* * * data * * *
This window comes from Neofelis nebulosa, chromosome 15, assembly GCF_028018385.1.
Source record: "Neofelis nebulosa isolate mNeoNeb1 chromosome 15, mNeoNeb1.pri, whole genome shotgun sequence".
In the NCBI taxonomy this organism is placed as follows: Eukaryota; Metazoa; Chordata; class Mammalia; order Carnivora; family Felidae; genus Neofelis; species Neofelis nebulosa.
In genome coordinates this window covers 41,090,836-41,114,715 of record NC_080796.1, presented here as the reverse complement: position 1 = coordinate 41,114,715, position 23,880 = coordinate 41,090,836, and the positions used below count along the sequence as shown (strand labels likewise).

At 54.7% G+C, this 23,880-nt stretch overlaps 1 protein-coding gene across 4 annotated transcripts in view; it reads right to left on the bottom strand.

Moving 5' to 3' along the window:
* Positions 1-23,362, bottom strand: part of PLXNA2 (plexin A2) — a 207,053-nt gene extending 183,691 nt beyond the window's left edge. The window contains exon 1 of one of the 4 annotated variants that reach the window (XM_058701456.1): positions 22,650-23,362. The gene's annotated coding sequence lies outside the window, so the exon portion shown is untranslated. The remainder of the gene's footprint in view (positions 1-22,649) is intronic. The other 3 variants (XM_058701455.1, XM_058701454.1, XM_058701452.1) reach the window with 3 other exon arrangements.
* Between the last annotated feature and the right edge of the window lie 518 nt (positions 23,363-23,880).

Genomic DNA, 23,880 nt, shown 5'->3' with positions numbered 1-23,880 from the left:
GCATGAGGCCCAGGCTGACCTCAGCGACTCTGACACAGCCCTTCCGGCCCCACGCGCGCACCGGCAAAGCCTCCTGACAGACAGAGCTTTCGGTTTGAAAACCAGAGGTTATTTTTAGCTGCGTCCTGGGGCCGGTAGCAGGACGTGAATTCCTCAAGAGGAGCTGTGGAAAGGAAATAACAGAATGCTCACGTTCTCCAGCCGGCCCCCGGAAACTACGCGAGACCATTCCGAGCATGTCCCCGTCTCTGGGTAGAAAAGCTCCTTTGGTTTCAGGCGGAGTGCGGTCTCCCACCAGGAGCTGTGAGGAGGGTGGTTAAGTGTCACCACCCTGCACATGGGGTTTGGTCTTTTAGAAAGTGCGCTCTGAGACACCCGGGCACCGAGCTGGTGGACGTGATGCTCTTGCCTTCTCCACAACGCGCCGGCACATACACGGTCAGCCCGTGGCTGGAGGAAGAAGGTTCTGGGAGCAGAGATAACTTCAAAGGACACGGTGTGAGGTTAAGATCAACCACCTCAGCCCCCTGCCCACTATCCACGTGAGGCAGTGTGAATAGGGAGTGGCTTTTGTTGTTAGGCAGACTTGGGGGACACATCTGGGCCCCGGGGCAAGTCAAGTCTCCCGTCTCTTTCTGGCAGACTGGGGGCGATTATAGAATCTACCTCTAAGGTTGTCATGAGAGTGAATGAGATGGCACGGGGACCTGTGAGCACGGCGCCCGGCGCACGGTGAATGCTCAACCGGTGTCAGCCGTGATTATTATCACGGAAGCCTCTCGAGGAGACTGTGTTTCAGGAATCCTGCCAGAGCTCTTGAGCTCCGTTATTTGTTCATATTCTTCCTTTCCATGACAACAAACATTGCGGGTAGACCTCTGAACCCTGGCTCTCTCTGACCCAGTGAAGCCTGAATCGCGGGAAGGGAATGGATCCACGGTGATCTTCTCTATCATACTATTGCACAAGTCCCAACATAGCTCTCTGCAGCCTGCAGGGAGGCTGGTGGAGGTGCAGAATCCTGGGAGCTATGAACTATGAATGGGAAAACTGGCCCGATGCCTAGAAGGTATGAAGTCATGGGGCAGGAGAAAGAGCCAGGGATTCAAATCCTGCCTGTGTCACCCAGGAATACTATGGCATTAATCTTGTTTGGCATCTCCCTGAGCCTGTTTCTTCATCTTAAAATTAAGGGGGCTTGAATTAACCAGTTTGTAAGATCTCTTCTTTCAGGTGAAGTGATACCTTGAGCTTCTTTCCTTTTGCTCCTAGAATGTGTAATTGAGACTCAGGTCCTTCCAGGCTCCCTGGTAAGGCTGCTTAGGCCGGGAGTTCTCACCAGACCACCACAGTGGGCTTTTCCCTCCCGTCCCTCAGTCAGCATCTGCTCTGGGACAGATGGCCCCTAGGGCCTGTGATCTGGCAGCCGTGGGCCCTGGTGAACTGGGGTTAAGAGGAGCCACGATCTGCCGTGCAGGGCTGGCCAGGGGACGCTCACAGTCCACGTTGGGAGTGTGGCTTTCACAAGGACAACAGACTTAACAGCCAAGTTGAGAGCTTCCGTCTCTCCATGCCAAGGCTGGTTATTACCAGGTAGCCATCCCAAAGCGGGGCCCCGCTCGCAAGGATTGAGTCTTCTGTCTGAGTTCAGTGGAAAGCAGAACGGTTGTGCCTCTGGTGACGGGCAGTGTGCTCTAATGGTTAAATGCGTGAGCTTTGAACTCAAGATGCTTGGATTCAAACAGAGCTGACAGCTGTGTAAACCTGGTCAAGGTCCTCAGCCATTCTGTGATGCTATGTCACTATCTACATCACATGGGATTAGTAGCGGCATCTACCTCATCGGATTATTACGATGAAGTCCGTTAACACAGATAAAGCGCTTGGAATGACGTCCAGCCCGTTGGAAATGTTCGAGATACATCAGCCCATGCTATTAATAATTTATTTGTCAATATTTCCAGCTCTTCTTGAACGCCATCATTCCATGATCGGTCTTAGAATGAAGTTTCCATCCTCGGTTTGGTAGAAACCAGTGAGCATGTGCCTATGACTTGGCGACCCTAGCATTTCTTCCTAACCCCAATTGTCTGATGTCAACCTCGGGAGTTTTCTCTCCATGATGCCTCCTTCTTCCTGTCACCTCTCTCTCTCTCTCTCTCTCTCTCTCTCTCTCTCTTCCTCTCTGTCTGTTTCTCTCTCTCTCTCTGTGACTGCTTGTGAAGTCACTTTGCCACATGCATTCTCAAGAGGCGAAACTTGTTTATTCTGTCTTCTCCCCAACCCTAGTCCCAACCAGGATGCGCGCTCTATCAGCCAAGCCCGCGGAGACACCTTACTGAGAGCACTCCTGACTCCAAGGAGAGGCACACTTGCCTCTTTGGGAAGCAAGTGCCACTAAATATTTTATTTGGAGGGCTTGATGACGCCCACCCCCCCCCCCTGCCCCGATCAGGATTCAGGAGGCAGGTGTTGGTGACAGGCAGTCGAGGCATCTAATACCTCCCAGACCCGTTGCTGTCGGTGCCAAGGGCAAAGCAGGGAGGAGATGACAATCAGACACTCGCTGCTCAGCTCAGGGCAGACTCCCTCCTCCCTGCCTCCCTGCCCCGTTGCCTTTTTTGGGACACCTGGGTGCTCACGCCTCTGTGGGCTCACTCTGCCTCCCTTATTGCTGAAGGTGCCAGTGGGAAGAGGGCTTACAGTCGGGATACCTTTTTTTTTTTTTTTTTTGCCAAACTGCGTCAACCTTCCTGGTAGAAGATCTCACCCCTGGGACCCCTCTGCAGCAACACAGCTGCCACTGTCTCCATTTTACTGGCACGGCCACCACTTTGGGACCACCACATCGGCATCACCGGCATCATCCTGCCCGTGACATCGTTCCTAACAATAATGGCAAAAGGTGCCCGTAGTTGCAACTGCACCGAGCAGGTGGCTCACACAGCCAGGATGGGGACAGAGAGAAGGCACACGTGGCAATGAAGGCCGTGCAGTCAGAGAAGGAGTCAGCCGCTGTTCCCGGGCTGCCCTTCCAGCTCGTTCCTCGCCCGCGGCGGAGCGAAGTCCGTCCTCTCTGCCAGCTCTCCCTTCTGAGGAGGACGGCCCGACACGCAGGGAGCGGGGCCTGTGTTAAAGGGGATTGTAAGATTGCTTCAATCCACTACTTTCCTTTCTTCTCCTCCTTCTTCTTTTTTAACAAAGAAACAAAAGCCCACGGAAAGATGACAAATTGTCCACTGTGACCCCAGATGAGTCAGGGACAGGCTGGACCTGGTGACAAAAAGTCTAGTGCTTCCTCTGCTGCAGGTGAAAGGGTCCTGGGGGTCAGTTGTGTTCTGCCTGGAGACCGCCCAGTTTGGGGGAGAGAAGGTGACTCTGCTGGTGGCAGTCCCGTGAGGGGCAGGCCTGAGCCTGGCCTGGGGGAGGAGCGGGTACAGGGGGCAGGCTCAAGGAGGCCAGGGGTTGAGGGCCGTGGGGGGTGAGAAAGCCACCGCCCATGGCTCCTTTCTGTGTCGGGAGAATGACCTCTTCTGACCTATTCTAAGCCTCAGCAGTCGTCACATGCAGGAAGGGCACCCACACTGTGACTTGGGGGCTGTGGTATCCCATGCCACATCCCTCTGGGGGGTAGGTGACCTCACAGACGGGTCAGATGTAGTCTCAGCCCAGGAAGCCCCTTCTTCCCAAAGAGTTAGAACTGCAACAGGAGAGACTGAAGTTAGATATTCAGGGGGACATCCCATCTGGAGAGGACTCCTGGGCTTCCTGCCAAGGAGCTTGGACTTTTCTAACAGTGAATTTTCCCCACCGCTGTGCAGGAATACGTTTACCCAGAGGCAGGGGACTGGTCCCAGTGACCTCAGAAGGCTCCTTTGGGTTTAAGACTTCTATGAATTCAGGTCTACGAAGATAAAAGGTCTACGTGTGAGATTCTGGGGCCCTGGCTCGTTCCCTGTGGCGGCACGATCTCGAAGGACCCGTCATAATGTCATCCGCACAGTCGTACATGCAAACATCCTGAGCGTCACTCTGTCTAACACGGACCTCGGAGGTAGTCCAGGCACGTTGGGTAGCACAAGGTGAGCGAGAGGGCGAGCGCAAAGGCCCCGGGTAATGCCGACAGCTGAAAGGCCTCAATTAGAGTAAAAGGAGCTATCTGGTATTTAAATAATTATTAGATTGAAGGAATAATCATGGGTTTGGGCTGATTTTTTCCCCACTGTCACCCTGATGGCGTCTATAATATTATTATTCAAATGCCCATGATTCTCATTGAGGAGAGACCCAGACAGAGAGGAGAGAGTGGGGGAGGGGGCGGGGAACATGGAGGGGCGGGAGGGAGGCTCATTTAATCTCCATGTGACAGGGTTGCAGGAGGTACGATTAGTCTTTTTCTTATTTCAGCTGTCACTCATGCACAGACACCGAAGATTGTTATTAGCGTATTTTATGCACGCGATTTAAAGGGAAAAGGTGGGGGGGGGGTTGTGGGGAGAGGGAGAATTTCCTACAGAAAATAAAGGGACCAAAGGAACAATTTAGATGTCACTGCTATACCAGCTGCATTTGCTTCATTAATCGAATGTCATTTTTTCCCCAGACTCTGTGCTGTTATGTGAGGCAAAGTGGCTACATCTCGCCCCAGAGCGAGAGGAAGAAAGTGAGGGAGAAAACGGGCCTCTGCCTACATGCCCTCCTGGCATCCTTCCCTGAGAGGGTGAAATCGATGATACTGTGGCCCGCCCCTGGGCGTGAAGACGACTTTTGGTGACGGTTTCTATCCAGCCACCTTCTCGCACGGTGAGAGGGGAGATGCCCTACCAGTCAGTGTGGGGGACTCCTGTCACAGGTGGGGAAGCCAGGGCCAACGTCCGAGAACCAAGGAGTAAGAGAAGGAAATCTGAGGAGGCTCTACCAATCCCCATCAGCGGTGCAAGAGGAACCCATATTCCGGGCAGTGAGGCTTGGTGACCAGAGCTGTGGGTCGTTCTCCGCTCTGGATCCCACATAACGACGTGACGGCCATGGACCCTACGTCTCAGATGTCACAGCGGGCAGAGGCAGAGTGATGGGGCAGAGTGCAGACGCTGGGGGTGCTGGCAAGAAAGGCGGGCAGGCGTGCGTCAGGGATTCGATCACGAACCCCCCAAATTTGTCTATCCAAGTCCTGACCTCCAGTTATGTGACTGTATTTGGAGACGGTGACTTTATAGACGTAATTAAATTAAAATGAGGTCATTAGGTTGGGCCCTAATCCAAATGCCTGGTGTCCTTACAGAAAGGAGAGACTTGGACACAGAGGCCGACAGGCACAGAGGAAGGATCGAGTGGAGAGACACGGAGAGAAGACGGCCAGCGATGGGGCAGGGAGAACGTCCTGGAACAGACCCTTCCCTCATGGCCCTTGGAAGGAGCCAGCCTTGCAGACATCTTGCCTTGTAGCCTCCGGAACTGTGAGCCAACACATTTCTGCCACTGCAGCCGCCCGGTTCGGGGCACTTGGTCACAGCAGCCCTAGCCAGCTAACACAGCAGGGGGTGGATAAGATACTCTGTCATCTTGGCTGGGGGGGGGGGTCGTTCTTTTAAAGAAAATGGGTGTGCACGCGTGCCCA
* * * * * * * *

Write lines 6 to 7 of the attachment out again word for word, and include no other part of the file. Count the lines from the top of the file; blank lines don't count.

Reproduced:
Moving 5' to 3' along the window:
* Positions 1-23,362, bottom strand: part of PLXNA2 (plexin A2) — a 207,053-nt gene extending 183,691 nt beyond the window's left edge. The window contains exon 1 of one of the 4 annotated variants that reach the window (XM_058701456.1): positions 22,650-23,362. The gene's annotated coding sequence lies outside the window, so the exon portion shown is untranslated. The remainder of the gene's footprint in view (positions 1-22,649) is intronic. The other 3 variants (XM_058701455.1, XM_058701454.1, XM_058701452.1) reach the window with 3 other exon arrangements.